–Ah, that’s right, for Pro Wrestling Guerilla.
Ishimori: Yeah, PWG. I’ve wrestled him one on one, too.
–Just before you became the Bone Soldier, correct?
Ishimori: Right. April 2018, I wrestle Bandido in a singles match, May 2018 I debut as the Bone Soldier, and then April 2019 I see him again in Madison Square Garden! Hell of a year…
— Quite the turn of events.
Ishimori: You never know what you’re gonna get in life.
— Bandido carries a reputation for tremendous athleticism and a high-flying style. How did it feel to wrestle him?
Ishimori: Obviously his background is in lucha, but that’s not all he has going for him. He’s wrestled in Dragon Gate before, so has some Japanese experience. I think he can wrestle Japanese style, can wrestle American style. He could really wrestle for any promotion in the world.
–He’s only gotten better over the last year. But it must be surprising to find out you’re wrestling him again on such a big stage.
Ishimori: Mind blowing. I mean, when we faced each other for PWG, it was at this tiny place. Sold out there were about 300 people there. One year later, Madison Square Garden for the IWGP Junior Heavyweight Championship.
–Is there a little peace of mind that comes from knowing you’ve faced him before?
Ishimori: He’s not a complete unknown, sure. It’s Dragon Lee who’s more of a mystery.
You compare what the three of us have done over the last year.. It’s a can’t miss match. For the fans and for me.
— So you’ve never faced Dragon Lee?
Ishimori: Not at all. We were in opposite blocks during Best of the Super Junior last year. The first time we shared a ring was when he came out at the Anniversary event.
–There are no warm-up matches before MSG, so the first time you touch will be in that match.
Ishimori: Right. What’s it going to be like with him? If you think about it, all three of us have our roots in Mexico.
— You all have lucha libre as your backbone.
Ishimori: Right, and our body types aren’t all that different. Bandido is a little larger but that wasn’t something that came into play in particular during our match. I think if you compare what the three of us have done over the last year… To be honest, it’s a can’t miss match. For the fans and for me (confident grin).
–What do you think about Dragon Lee’s in-ring style?
Ishimori: He had those great matches with Hiromu Takahashi. Tough, tough matches.
–A little different from the usual lucha libre rhythm.
Ishimori: Right. Watching those matches you see that he’s taken on a little bit of the Japanese style.
–He has a lot of adoration for Katsuyori Shibata and his breed of Japanese wrestling.
Ishimori: I think that’s what’s led him to come to Japan so often, even as a Mexican. When he came out to answer my open challenge, the crowd went crazy. The fans have high hopes for him.
At one point last year I was planning on coming out as Ishimo Lee…
— OK, I have to ask. Tell me about Ishimo Lee.
Ishimori: Believe it or not, at one point last year I was planning to come out as Ishimo Lee. Last year it was Hiromu and Lee in San Francisco, right? I was going to come out as Ishimo Lee and challenge the winner. But then Hiromu got injured and I didn’t do it.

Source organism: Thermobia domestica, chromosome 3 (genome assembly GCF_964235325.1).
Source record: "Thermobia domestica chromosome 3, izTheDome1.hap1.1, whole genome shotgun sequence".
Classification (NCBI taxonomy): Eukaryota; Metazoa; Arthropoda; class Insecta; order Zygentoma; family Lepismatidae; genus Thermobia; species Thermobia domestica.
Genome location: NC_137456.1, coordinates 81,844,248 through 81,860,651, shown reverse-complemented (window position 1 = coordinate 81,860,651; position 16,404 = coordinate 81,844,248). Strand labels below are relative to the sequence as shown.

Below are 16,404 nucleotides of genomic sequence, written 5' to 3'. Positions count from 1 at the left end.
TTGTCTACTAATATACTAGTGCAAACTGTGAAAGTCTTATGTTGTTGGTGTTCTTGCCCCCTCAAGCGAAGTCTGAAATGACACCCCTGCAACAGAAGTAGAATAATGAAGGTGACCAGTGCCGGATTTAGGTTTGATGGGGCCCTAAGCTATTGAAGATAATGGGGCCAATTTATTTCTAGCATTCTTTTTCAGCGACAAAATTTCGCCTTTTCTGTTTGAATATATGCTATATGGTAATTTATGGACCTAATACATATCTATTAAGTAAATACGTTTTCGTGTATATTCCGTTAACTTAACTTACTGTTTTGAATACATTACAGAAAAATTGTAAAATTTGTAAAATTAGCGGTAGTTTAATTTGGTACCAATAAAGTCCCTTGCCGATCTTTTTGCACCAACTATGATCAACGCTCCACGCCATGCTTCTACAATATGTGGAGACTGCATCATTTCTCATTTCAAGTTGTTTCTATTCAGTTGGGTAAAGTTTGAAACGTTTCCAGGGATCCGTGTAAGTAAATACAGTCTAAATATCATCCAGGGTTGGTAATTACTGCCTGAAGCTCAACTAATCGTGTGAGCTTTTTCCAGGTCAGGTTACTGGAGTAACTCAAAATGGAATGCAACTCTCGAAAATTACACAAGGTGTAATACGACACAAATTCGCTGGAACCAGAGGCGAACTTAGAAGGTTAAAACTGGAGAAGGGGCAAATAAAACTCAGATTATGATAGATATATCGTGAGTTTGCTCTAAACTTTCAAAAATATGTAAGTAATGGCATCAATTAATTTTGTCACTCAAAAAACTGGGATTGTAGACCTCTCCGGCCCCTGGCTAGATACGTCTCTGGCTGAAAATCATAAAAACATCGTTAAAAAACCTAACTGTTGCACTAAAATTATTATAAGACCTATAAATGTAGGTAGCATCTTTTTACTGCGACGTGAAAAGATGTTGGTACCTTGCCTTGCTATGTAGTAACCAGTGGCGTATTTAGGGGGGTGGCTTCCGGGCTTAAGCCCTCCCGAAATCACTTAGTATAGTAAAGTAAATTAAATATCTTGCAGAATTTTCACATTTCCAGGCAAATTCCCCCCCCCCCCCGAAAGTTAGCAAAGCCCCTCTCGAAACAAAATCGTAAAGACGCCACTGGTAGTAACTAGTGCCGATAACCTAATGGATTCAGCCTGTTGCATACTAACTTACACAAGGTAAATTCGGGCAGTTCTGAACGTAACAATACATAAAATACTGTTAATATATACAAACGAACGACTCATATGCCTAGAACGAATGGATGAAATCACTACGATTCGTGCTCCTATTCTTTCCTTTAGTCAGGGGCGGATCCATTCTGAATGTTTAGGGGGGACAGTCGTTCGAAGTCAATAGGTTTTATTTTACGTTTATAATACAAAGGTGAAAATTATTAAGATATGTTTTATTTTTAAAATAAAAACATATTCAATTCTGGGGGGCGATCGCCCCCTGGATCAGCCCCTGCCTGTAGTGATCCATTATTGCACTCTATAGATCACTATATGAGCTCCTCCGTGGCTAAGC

— Well now we can finally see you and Dragon Lee. What was Ishimo Lee going to look like? Different to normal?
Ishimori: Was Ishimo Lee a different guy, or just the same old Ishimori? I’ll leave it to your imagination. More fun that way.
— Have you been in three-ways before?
Ishimori: Quite a few, yes. I’ve been in three-ways in Japan and America before, but not three-way title matches. The key thing is the winner of the fall gets the title, so I can’t let the match go down to Bandido and Dragon Lee. If I do, even if I’m not pinned, I still lose the title.
— The championship can change hands even without you being involved.
Ishimori: I have to be careful and win the match for myself. That aside though, I think there’s a real potential for this match to steal the show.
–There’s a lot of hype from the fans about it.
Ishimori: There’s definitely a lot of interest in the three of us being in the same ring. But I think we can live up to any expectations.
–And although you all have lucha backgrounds, you’ve each taken your own journeys and evolved differently.
Ishimori: We’re all completely different. Dragon Lee is mainly a CMLL guy who’s learned a lot in Japan, I started in Mexico and have been all over. Then Bandido started as a freelancer in Mexico, went worldwide, and then wound up in ROH.
–Bandido was a very hot free agent for a while.
Ishimori: Yeah, I can understand that. As soon as he wrestles one match anywhere, any promoter in their right mind would want him long term.
–He should leave a big impression on the NJPW fans as well.
Ishimori: Oh, for sure. Visually he leaves a big impression as well. You see that mask and instantly he gets stuck in your head.
‘I thought “so there really is a god of pro wrestling looking out for me”’
— So, to wrap up here, what are your thoughts on Madison Square Garden?
Ishimori: I think a lot of people view it as a Mecca for pro wrestling and martial arts. I associated it with boxing a lot more, so didn’t really know much about it as a pro wrestling venue.
— There haven’t been any major cards there these past few years. But this year WWE’s Wrestlemania is in New Jersey, and one night before, New Japan is in MSG. It’s a unique situation.
Ishimori: The world is watching. I really think this is the biggest moment in my career. It’s crazy to think not one year ago I was revealed at Dontaku as the Bone Soldier. I can’t imagine telling myself this would happen a year ago.
Ishimori: To be perfectly frank, a few years before I came to Japan I kind of felt I was spinning my wheels a little bit. I even considered quitting. But to have this big a chance come around, it really made me think ‘so there really is a god of pro wrestling,’ and that they’re looking out for me. (grins)
–With that in mind, it’s like your whole career has been leading to this.
Ishimori: Heheh. Well, I think it’s important to enjoy being on this huge stage and to savour this huge opportunity, but at the same time, I have to produce results and come away with the win. Like I said before, there’s a lot riding on this match, the fans are expecting big things. I plan to not let them down, and to be the winner. Me, the Bone Soldier, Taiji Ishimori.